M. Hellmuth, P. Kabat

Research output: Chapter in Book/Report/Conference proceedingChapterAcademic


Even without the impacts of climate change, water managers face prodigious challenges in meeting sustainable development goals. Growing populations need affordable food, water and energy. Industrial development demands a growing share of water resources and contaminates those same resources with its untreated wastes. Nature is at the back of the queue, but preserving enough flows to sustain aquatic ecosystems is vital for human survival and to preserve biodiversity. By 2025, the global demand for freshwater is expected to rise by 25¿r more, but we are still contaminating the available supplies at an accelerating rate. The drinking water supply and sanitation sector has laudable targets: safe water and sanitation for all by 2025, with the intermediate Millennium goal of halving the proportion of people lacking those basic services by 2015. Considering that in the year 2000 more than a billion people had no safe water supply and some 2.4 billions lacked hygienic sanitation facilities, a huge collective effort is needed even to approach the objectives. Factoring in climatic extremes adds to the challenges, but it is vital if progress is not to be continually wiped out by hydrometeorological disasters. When drinking water wells and latrines are flooded or falling groundwater tables leave hand pumps dry, there are disease epidemics, deaths and "environmental refugees", and years of investments by people and governments are rendered worthless. Agriculture is the biggest water consumer and climate change will not alter that. What may change though is the balance of food production, with the developed countries producing a greater share of rising food demands and developing countries dining on imported "virtual water". As water gets scarcer, balancing the needs of people and those of nature becomes even harder. Nature is adaptable and resilient, but shrinking lakes and declining fisheries are just two of the indicators that there are limits to our maltreatment of her. When La Niña brings drought and declining river flows, it is not just food production that suffers. Loss of hydropower damages industry, the power companies, and ultimately people¿s jobs. The threats from climate variability and climate change are many and varied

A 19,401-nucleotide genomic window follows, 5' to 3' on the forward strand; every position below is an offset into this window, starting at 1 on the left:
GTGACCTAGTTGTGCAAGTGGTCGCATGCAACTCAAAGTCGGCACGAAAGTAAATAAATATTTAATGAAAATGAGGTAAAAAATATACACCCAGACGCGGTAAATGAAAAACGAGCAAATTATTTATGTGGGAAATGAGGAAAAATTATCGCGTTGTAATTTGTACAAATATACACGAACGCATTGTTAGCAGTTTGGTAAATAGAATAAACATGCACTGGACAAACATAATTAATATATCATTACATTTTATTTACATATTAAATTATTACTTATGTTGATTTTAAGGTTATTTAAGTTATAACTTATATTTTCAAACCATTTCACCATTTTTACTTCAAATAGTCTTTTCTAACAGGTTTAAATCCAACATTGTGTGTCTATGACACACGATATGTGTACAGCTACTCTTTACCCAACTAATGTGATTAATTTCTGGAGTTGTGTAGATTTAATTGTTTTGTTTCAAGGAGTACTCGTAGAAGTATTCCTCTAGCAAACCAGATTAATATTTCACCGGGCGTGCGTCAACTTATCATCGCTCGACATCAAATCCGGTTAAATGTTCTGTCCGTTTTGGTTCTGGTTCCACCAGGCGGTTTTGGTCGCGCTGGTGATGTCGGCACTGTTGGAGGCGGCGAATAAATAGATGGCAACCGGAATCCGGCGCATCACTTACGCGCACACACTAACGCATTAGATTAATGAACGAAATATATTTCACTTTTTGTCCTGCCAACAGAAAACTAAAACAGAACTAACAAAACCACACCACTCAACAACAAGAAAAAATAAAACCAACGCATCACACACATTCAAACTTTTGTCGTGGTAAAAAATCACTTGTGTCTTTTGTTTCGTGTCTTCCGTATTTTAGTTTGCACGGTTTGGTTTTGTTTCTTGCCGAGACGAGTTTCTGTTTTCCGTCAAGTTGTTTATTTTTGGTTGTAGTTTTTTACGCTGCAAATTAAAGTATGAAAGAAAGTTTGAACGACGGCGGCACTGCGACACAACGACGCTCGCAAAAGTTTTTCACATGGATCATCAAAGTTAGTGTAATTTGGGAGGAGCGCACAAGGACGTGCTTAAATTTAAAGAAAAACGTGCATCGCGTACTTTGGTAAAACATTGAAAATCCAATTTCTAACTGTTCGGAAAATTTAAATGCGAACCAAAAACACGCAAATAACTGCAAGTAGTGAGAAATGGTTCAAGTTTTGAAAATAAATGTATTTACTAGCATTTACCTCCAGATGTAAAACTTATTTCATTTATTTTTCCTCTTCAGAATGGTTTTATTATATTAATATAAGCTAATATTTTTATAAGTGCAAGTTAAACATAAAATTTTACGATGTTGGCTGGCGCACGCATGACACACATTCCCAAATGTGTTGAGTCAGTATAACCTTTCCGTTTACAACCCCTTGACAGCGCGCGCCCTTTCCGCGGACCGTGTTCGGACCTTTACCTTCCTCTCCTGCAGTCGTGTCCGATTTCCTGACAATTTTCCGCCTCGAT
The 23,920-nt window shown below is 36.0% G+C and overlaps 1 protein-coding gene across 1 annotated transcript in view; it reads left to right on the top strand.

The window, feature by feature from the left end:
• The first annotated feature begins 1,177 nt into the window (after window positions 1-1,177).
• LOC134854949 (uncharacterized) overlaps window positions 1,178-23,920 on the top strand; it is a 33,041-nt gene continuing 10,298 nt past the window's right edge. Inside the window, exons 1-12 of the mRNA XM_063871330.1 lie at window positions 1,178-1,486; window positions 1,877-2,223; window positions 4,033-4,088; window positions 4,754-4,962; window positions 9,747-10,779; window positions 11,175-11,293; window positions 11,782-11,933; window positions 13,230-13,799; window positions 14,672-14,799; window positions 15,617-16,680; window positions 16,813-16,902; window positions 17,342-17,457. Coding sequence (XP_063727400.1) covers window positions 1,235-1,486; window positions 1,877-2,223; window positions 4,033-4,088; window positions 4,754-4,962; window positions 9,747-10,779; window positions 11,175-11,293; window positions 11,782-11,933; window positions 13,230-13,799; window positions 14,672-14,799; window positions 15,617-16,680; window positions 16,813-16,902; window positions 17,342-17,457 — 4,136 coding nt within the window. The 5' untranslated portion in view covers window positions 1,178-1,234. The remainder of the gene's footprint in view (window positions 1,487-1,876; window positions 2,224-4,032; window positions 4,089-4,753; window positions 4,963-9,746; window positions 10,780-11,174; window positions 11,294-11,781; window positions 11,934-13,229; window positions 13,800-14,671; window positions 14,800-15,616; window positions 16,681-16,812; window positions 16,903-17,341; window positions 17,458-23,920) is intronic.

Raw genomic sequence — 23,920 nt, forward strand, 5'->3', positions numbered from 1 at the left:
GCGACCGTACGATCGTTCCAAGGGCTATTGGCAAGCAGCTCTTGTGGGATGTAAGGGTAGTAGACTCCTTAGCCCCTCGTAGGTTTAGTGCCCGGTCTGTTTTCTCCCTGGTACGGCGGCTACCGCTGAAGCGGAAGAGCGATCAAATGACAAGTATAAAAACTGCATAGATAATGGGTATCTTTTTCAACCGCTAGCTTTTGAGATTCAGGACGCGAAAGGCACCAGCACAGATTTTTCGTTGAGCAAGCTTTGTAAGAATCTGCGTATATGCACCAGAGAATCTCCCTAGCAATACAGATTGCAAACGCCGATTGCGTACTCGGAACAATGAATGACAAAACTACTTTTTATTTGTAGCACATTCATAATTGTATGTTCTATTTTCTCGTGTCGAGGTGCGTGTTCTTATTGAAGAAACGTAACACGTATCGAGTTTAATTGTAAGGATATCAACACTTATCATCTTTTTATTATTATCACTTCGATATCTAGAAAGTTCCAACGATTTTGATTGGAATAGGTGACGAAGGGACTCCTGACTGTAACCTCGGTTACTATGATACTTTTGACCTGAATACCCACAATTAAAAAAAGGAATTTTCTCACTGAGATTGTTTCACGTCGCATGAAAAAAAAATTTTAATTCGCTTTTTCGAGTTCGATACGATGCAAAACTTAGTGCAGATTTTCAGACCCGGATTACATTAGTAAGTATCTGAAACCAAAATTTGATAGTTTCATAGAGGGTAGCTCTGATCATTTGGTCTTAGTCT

Original languageEnglish
Title of host publicationClimate changes the water rules; how water managers can cope with today's climate variability and tomorrow's climate change.
EditorsB. Appleton
Place of PublicationDelft/Wageningen
PublisherDialogue on Water and Climate
Publication statusPublished - 2003


  • climatic change
  • water supply
  • water systems
  • discharge
  • rivers


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  • ESS-CC

    Project: Other

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